Studies have shown that the consumption of alcohol even just an hour before bedtime causes major disruptions in the second part of the sleep cycle, which will lead to early awakening. As mentioned earlier, drinking alcohol before bedtime will not only shorten REM sleep but increase deep sleep. The resultant physiological state is known as “REM rebound.” After consuming high doses of alcohol, the body becomes sedated, causing you to fall asleep quickly. After you begin to snooze, your body becomes adjusted to that alcohol running through your blood stream. By the time the second part of the sleep cycle is underway, however, your body has metabolized [re: eliminated] the alcohol from your system, and it will attempt to return your metabolism to normal levels. This is where that rebound begins to occur. Instead of successfully returning to physiologically-normal levels [gauged by certain sleep variables such as the amount of REM sleep acquired at night] your body will over-compensate and change its course in the opposite direction, which results in a sleep disturbance. Furthermore, this disturbance will disrupt the proportionality of the various sleep stages. When rebound and its associated disturbances occur, your body won’t feel fully rested the next day. We all know what that’s like: an unclear [or “foggy”] state of mind and a marked inability to perform simple tasks at an optimal and efficient performance level.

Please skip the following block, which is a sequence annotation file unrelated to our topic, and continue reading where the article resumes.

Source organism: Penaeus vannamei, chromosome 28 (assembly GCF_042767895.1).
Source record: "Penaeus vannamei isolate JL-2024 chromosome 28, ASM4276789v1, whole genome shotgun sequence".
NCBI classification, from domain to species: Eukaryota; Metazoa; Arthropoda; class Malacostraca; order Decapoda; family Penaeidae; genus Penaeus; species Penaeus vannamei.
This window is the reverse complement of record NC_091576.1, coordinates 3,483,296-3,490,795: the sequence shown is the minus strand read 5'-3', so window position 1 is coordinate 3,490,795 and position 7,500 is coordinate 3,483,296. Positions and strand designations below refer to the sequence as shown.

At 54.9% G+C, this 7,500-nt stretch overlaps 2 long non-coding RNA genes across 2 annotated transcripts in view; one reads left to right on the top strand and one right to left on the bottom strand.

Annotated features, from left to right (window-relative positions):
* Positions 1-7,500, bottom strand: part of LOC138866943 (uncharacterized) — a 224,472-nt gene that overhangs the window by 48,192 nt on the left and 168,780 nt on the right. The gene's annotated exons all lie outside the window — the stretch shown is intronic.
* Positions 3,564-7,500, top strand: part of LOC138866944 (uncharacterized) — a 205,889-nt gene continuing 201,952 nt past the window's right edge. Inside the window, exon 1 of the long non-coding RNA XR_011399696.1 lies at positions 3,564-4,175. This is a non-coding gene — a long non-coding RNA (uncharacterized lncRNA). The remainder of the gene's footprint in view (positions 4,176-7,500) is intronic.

Several studies have evaluated next-day performance and alertness in healthy people who consumed alcohol before falling asleep. In one such study, young pilots drank alcohol between 6 p.m. and 9 p.m. in quantities sufficient to result in BACs [blood-alcohol concentrations] of 0.10-0.12 percent right before bedtime. The following morning, over 14 hours after consuming alcohol and with BACs reset to 0, the performance of pilots in a flight simulator was significantly impaired when compared to their performance after imbibing a placebo. The lack of continuity and longevity of the sleep they experienced after heavy drinking is the same as what everyone will suffer when doing so: it simply makes people slower and less attentive the following day.